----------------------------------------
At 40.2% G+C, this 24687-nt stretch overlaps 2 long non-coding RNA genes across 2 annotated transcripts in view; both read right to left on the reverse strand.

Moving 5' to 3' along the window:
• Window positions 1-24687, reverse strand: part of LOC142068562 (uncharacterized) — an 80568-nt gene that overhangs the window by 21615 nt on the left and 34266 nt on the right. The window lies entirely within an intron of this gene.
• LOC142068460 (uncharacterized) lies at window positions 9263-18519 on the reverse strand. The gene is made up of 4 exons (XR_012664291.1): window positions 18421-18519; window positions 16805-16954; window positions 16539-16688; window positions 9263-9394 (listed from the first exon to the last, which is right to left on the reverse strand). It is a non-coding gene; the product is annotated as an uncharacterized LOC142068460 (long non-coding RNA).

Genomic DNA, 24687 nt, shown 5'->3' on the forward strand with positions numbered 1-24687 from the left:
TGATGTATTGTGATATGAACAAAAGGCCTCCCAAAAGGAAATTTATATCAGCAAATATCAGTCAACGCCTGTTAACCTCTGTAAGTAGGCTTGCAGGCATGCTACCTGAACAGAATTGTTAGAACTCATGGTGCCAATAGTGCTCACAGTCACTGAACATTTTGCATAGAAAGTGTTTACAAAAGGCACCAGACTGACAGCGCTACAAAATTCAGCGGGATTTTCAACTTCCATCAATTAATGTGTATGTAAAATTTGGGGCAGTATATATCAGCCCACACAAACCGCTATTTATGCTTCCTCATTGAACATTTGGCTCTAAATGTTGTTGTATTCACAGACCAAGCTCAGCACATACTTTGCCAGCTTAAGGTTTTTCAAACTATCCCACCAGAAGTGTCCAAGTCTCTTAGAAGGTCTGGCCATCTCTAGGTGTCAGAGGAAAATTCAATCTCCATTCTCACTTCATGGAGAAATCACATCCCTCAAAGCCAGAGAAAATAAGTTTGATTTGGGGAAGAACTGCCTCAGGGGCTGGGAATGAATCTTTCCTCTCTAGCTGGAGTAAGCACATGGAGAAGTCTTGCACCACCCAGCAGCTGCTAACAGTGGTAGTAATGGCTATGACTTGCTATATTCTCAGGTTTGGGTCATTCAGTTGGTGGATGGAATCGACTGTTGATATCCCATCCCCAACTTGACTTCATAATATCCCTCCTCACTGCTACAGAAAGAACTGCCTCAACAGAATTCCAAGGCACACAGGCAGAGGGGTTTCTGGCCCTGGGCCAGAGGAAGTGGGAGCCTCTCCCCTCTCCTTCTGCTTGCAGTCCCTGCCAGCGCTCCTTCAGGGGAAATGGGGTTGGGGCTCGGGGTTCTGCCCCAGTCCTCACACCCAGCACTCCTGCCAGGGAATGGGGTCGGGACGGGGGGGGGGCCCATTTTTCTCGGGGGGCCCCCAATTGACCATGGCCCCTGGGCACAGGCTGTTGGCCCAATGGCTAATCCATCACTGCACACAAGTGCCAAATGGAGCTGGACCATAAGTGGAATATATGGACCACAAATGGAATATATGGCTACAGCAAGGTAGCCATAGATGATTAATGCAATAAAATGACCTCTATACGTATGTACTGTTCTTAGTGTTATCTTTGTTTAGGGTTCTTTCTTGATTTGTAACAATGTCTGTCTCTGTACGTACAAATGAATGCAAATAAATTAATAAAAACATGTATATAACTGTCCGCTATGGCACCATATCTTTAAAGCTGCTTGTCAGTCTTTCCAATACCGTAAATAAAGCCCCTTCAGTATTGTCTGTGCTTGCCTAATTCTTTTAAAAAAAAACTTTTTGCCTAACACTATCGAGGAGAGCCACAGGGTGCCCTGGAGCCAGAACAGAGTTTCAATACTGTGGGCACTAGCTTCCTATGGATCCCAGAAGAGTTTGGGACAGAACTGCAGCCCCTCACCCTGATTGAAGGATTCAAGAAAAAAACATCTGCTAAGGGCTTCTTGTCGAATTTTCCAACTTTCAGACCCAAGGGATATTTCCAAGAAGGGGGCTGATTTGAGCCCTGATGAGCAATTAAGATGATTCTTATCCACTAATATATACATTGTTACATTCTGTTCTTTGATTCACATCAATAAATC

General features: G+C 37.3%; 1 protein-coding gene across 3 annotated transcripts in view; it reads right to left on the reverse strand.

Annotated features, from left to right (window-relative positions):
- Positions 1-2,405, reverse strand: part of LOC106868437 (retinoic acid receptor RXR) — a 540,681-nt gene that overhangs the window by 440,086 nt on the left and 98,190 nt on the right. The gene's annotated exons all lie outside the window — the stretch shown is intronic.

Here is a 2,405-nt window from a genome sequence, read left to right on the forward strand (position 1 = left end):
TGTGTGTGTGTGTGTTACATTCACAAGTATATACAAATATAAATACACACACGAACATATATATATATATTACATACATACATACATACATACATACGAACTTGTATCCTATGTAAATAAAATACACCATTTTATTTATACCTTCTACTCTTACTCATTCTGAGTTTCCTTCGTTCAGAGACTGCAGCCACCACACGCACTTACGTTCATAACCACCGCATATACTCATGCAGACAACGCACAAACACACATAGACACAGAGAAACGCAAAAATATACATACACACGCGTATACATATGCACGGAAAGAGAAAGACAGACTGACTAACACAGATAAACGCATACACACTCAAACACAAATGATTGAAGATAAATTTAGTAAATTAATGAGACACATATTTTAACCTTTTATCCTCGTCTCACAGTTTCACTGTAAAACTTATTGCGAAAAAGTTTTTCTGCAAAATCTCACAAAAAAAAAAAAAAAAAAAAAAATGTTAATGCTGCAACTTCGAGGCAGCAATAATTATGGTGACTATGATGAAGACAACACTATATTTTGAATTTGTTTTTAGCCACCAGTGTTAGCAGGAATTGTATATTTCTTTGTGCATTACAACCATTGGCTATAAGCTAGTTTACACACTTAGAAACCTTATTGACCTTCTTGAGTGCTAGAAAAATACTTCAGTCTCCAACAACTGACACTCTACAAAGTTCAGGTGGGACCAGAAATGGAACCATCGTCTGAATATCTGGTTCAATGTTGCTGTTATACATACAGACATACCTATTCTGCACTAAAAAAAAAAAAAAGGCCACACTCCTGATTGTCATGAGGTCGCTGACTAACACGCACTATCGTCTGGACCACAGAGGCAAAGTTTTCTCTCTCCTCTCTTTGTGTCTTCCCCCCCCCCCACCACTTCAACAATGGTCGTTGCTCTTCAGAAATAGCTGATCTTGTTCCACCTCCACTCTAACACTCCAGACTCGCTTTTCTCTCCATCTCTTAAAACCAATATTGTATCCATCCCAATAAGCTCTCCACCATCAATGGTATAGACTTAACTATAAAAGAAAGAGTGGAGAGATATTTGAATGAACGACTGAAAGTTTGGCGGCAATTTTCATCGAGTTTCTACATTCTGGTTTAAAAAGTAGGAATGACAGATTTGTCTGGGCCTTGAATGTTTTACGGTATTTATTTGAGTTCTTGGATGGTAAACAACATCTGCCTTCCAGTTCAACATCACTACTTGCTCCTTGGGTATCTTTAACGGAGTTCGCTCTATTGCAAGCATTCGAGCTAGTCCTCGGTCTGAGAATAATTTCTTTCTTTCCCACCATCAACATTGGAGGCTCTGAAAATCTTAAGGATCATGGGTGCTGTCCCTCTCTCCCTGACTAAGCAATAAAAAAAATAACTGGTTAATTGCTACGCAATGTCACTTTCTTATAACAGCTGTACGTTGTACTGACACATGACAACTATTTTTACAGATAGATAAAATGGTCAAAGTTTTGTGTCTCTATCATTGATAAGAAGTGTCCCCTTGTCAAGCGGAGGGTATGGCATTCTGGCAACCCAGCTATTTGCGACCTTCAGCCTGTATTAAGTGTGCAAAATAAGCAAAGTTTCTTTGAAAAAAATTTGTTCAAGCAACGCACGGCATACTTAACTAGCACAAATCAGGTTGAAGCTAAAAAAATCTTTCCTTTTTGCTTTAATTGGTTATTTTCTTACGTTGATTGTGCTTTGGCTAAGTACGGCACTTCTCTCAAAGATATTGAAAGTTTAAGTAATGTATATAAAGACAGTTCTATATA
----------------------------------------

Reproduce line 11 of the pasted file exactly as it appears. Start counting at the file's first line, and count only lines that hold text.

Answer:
TGTGTGTGTGTGTGTTACATTCACAAGTATATACAAATATAAATACACACACGAACATATATATATATATTACATACATACATACATACATACATACGAACTTGTATCCTATGTAAATAAAATACACCATTTTATTTATACCTTCTACTCTTACTCATTCTGAGTTTCCTTCGTTCAGAGACTGCAGCCACCACACGCACTTACGTTCATAACCACCGCATATACTCATGCAGACAACGCACAAACACACATAGACACAGAGAAACGCAAAAATATACATACACACGCGTATACATATGCACGGAAAGAGAAAGACAGACTGACTAACACAGATAAACGCATACACACTCAAACACAAATGATTGAAGATAAATTTAGTAAATTAATGAGACACATATTTTAACCTTTTATCCTCGTCTCACAGTTTCACTGTAAAACTTATTGCGAAAAAGTTTTTCTGCAAAATCTCACAAAAAAAAAAAAAAAAAAAAAAATGTTAATGCTGCAACTTCGAGGCAGCAATAATTATGGTGACTATGATGAAGACAACACTATATTTTGAATTTGTTTTTAGCCACCAGTGTTAGCAGGAATTGTATATTTCTTTGTGCATTACAACCATTGGCTATAAGCTAGTTTACACACTTAGAAACCTTATTGACCTTCTTGAGTGCTAGAAAAATACTTCAGTCTCCAACAACTGACACTCTACAAAGTTCAGGTGGGACCAGAAATGGAACCATCGTCTGAATATCTGGTTCAATGTTGCTGTTATACATACAGACATACCTATTCTGCACTAAAAAAAAAAAAAAGGCCACACTCCTGATTGTCATGAGGTCGCTGACTAACACGCACTATCGTCTGGACCACAGAGGCAAAGTTTTCTCTCTCCTCTCTTTGTGTCTTCCCCCCCCCCCACCACTTCAACAATGGTCGTTGCTCTTCAGAAATAGCTGATCTTGTTCCACCTCCACTCTAACACTCCAGACTCGCTTTTCTCTCCATCTCTTAAAACCAATATTGTATCCATCCCAATAAGCTCTCCACCATCAATGGTATAGACTTAACTATAAAAGAAAGAGTGGAGAGATATTTGAATGAACGACTGAAAGTTTGGCGGCAATTTTCATCGAGTTTCTACATTCTGGTTTAAAAAGTAGGAATGACAGATTTGTCTGGGCCTTGAATGTTTTACGGTATTTATTTGAGTTCTTGGATGGTAAACAACATCTGCCTTCCAGTTCAACATCACTACTTGCTCCTTGGGTATCTTTAACGGAGTTCGCTCTATTGCAAGCATTCGAGCTAGTCCTCGGTCTGAGAATAATTTCTTTCTTTCCCACCATCAACATTGGAGGCTCTGAAAATCTTAAGGATCATGGGTGCTGTCCCTCTCTCCCTGACTAAGCAATAAAAAAAATAACTGGTTAATTGCTACGCAATGTCACTTTCTTATAACAGCTGTACGTTGTACTGACACATGACAACTATTTTTACAGATAGATAAAATGGTCAAAGTTTTGTGTCTCTATCATTGATAAGAAGTGTCCCCTTGTCAAGCGGAGGGTATGGCATTCTGGCAACCCAGCTATTTGCGACCTTCAGCCTGTATTAAGTGTGCAAAATAAGCAAAGTTTCTTTGAAAAAAATTTGTTCAAGCAACGCACGGCATACTTAACTAGCACAAATCAGGTTGAAGCTAAAAAAATCTTTCCTTTTTGCTTTAATTGGTTATTTTCTTACGTTGATTGTGCTTTGGCTAAGTACGGCACTTCTCTCAAAGATATTGAAAGTTTAAGTAATGTATATAAAGACAGTTCTATATA